High school valedictorian faces deportation

18-year-old ordered to leave U.S.

NORTH MIAMI, Fla. – The valedictorian of a South Florida high school faces deportation at the end of the month, and her friends, and a U.S. Representative, are rallying around her in the hope of preventing her from being sent back to Colombia.

Daniela Pelaez, 18, is 12 weeks away from graduating from North Miami Senior High School. Her dreams of becoming a medical surgeon are all but shattered after an immigration judge decided to deport her by the end of March. 

"It would mean I'd leave a country and go back to a country that I don't remember, a country that I don't feel at home, and I don't even graduate high school," Pelaez said. "Everything I've worked for, it's, like, going down the drain in a matter of days." 

Pelaez was 4-years-old when her family brought her to South Florida. Her mother remarried in the U.S. and eventually moved back to Colombia, which canceled the tourist visa that allowed her children to legally remain in the country. 

"I consider myself an American, you know? I don't consider myself to be -- I mean, I have my Colombian heritage, of course. I'm proud to be that. But, this is my whole life. This school, this is all I know," Pelaez said. 

The fact that Pelaez's brother is in the U.S. Army with a prior stint in Afghanistan and the fact that she is the valedictorian of her class had no weight with the judge. 

"She is No. 1. She's got a 6.7 GPA, of 823 students, and we're very proud of her," said school administrator Martha Porro.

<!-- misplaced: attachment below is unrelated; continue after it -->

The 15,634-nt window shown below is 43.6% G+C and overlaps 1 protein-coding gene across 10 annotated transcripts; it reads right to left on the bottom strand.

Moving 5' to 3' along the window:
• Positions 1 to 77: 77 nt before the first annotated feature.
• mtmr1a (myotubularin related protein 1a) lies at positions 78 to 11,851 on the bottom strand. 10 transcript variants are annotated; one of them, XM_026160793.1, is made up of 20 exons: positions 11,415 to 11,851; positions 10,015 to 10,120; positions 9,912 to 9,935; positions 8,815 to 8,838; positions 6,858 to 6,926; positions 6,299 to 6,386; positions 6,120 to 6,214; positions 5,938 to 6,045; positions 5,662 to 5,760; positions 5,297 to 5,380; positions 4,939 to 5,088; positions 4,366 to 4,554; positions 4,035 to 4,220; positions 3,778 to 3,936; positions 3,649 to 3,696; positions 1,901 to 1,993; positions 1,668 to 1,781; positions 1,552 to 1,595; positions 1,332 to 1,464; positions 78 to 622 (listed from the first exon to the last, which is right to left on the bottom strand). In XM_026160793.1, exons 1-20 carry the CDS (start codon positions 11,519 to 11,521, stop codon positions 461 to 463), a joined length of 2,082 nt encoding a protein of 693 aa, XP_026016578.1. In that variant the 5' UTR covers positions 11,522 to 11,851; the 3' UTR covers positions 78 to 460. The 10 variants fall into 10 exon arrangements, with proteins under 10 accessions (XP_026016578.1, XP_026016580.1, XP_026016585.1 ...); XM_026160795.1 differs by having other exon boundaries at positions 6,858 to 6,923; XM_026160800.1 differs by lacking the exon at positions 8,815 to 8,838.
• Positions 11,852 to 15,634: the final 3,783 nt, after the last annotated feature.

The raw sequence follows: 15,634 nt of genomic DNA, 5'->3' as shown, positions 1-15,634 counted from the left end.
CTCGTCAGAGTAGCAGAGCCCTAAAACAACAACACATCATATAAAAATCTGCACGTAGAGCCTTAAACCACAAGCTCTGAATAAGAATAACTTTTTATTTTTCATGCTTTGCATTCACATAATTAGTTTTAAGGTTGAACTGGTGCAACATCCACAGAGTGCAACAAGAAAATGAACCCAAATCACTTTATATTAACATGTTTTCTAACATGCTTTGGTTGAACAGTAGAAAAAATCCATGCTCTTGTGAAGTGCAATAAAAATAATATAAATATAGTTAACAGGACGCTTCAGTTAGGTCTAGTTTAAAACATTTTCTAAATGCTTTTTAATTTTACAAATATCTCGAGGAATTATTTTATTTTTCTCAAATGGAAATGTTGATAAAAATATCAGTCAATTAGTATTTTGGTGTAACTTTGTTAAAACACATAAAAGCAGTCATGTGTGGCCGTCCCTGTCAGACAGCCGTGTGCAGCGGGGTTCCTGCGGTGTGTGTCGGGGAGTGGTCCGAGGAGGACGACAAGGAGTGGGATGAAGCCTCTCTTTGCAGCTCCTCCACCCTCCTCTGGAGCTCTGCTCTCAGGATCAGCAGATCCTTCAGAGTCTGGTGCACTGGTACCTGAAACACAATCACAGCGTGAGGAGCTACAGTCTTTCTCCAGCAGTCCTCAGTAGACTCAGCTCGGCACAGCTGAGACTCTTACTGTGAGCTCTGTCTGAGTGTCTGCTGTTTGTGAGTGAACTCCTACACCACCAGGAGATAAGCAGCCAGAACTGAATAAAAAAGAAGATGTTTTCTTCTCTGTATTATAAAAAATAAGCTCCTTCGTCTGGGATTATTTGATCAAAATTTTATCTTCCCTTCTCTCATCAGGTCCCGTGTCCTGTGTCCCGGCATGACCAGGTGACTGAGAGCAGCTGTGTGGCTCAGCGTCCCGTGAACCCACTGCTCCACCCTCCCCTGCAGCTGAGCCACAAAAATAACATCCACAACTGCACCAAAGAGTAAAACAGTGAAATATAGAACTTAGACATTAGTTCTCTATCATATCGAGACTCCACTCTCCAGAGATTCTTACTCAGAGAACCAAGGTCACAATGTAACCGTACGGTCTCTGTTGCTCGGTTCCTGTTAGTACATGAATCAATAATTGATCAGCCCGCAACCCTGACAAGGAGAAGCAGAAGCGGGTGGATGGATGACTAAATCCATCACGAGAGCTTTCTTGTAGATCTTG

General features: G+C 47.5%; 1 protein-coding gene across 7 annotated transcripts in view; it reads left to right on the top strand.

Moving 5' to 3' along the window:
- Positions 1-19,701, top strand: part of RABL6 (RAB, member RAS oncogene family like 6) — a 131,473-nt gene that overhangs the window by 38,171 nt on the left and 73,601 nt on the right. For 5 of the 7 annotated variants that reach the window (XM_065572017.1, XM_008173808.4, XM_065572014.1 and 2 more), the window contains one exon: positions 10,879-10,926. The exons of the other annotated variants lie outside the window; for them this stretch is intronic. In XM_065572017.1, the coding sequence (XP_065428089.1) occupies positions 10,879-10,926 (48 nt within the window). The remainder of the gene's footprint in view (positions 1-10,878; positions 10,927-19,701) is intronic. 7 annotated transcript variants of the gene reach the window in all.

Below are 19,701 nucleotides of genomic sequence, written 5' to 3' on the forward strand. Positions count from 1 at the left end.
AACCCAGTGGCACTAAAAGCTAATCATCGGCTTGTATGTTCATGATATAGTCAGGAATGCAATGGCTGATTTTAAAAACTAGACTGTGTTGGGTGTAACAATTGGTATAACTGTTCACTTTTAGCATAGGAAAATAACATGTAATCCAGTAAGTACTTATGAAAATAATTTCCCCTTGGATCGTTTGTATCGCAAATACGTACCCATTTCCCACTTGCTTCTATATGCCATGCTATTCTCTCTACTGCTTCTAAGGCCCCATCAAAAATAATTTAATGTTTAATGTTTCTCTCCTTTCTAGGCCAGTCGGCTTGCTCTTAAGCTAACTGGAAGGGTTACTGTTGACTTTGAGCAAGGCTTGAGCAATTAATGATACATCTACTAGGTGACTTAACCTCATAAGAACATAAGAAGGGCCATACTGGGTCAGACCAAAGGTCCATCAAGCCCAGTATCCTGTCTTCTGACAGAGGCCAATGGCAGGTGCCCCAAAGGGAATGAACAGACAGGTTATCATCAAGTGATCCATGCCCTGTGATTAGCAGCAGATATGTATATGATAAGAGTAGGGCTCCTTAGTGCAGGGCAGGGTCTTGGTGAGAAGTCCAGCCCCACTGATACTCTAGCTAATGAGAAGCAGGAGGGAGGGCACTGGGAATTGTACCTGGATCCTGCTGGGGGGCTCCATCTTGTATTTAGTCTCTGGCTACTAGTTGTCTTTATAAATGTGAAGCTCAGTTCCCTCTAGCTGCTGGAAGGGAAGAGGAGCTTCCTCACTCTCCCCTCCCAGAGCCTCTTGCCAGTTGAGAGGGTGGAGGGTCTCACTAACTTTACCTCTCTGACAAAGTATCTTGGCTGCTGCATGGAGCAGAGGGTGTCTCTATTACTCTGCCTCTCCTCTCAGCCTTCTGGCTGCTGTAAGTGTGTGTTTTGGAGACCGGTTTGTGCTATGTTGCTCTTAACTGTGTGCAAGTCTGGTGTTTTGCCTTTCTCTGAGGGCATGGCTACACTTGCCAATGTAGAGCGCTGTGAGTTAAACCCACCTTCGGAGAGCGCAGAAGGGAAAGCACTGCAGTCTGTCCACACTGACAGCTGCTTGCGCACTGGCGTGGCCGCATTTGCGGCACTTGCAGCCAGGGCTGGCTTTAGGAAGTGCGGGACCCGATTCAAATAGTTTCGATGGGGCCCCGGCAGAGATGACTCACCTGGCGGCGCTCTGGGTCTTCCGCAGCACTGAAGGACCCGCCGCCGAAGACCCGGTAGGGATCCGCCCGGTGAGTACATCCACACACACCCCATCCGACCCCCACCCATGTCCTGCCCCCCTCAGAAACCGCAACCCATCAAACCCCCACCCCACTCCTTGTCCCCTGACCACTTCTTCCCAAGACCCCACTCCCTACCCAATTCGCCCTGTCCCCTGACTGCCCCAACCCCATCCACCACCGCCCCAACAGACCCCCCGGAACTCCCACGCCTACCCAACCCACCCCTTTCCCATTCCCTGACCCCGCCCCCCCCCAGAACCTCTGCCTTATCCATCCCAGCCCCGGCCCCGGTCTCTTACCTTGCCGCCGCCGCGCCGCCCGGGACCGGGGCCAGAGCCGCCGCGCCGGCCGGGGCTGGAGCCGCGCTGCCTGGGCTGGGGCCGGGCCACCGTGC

"My vision for Daniela is this time next year she'll be finishing her freshman year in the premed program of an Ivy League college, and instead, we get this shock," said Larry Jurrist, another school administrator. 

Teachers, friends, other students and U.S. Rep. Ileana Ros-Lehtinen are fighting to help Pelaez. Ros-Lehtinen's office told Local 10 Thursday that she is writing the U.S. Immigration and Customs Enforcement on the teen's behalf.

"They've given me hope that there's actually good, kind people out there," Pelaez said.

Pelaez's attorney, Jack Wallace, told Local 10 while he appreciates the concern her friends have, it could be years, if ever, before she will be deported back to Colombia.

Wallace said he will be filing an appeal to the Immigration Court in Washington this week that will delay the order for March 28th. Wallace says there are 280 immigration judges in the United States and this is an opinion of one judge in Miami. There are 50 Judges in Washington who could get this case. Wallace overall, said he is not concerned – and is pretty sure he will prevail at the appellate level.

Pelaez said she applied to a number of Ivy League schools, and she will learn April 1 which ones have accepted her.

About the Author:

Terrell Forney joined Local 10 News in October 2005 as a general assignment reporter. He was born and raised in Cleveland, Ohio, but a desire to escape the harsh winters of the north brought him to South Florida.